(IPS) Building Communities Around Sustainable Food

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This article first appeared on the Inter-Press Service website at: http://ipsnews.net/news.asp?idnews=106601

ATLANTA, Georgia, Jan 31, 2012 (IPS) – With more and more communities in the U.S. South turning to cooperatives as a way to produce and consume food in a sustainable manner, several cooperatives are hoping to expand on what they view as more than just a “shopping experience” but a way of life.

One such co-op is Sevananda Natural Foods Market, located in Atlanta, Georgia, which has been in business for 37 years.

Sevananda is planning several programmes to recognise the International Year of Cooperatives, including “monthly mixers” throughout the year, according to Holly Blain, member services manager; Tom Pawlenko, general manager; and Ahzhah Simons, advertising and marketing manager, who participated in a group phone interview with IPS, because, they said, “we try to do everything cooperatively.”

The mixers are “an opportunity for us to extend the relationships we have with members beyond the shopping experience,” Simons said.

Sevananda has over 4,000 members, but unlike some co-ops, also makes its food available to the general public. The co-op members get to share in the grocery store’s profits and take part in electing the board of directors.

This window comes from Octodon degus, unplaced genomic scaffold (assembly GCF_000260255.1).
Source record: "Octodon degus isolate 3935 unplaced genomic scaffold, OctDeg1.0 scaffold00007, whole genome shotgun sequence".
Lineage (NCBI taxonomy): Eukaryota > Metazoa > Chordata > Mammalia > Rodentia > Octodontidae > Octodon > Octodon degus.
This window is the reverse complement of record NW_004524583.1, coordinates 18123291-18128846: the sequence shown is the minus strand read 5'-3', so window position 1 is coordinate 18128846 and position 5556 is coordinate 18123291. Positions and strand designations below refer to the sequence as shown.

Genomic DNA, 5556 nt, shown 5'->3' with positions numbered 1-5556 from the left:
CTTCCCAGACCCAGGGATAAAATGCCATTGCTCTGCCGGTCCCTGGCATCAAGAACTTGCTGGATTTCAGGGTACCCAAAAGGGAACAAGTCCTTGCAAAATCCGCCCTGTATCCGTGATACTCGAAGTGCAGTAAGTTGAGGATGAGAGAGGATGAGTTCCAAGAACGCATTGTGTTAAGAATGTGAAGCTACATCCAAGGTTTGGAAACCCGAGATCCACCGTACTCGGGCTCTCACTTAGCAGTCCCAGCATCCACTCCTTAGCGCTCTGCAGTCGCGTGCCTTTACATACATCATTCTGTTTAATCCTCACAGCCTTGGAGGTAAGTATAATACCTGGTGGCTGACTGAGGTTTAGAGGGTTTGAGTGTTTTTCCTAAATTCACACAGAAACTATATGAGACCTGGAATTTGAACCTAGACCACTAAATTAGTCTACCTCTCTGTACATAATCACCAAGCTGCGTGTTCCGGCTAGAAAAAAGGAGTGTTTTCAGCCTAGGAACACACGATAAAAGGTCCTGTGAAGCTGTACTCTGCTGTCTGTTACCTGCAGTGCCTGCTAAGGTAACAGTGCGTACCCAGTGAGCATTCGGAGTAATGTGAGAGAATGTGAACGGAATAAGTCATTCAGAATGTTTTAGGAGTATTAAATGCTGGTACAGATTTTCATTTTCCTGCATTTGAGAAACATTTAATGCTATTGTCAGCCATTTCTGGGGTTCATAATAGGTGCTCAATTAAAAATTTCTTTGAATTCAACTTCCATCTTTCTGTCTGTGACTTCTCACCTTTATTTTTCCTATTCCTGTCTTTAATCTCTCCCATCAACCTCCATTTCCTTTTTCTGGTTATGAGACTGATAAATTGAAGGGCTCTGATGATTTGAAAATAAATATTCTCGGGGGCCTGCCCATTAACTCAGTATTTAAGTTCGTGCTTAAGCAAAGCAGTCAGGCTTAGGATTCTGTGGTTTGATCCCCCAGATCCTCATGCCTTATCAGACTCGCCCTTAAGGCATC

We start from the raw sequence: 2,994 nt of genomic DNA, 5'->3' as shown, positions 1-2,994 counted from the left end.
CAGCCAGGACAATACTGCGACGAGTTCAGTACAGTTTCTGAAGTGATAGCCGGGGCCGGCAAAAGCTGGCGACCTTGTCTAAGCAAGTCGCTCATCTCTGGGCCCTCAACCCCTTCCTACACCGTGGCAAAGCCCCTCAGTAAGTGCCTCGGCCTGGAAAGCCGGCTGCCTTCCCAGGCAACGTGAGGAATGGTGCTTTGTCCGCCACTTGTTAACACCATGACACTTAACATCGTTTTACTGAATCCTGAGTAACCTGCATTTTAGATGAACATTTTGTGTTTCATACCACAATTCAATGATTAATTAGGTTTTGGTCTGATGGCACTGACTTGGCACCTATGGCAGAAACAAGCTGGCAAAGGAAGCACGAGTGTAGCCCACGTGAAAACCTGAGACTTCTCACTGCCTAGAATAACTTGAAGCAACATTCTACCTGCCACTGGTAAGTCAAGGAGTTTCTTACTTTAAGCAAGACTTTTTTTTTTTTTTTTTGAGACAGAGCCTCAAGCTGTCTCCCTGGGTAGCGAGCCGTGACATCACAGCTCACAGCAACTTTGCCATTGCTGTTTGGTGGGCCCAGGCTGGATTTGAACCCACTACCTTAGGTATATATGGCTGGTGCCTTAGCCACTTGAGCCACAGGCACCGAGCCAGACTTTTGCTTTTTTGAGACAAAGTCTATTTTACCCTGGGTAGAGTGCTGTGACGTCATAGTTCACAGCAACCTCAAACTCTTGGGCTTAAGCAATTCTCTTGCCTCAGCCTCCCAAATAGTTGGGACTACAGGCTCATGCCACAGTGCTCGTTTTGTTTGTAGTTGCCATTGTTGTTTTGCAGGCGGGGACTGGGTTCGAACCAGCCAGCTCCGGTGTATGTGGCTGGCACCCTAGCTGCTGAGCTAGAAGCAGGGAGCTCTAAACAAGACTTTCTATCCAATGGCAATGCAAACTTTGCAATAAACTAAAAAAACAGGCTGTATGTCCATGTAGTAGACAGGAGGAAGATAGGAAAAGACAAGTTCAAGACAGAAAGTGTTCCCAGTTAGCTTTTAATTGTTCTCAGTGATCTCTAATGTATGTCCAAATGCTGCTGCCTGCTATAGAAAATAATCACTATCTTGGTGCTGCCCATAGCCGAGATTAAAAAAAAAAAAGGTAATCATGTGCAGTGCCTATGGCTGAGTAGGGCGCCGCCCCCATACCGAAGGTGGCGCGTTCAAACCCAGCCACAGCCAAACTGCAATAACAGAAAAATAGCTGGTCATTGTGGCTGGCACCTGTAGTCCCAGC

The mixers will feature presentations by wellness partners and board members; artist alliance members who will do performances; as well as sampling of vegetarian foods, raw foods, and different styles of cooking. They will run though October, which is co-op month.

Simons also hosts a weekly half-hour radio programme on WRFG 89.3 FM, on which she highlights local regional and global co-ops, as well as industry leaders from such groups as the National Cooperative Business Association, the National Cooperative Bank, the National Cooperative Grocers Association, and the International Cooperative Alliance.

Blain has seen more co-ops open in the U.S. within the last year than during the last two decades since the co-op movement got started. Blain sees a growing co-op movement nationwide. But she says the next five to 10 years will prove whether they will become sustainable.

Many co-ops, Blain said, are “still limited in scope of what they cover, the type of products, and how often during the year they may be open.”

“When we can share these (wholesale) prices among 300 people, it’s easy to get people in on that,” she said.

“Most of it has to do with community aspects. Thousands of people band together to provide for each other, it’s kind of this big joint thing to provide better services and better products,” Pawlenko said.

“As the idea of community has been fractured by so many people not living where you grew up, you make your family where you are,” Blain said.

“I can tell we have something in common because we’re both shopping here. You can have a conversation around the apple stand – you never know where it could end up. It’s an intentional community around food,” she said.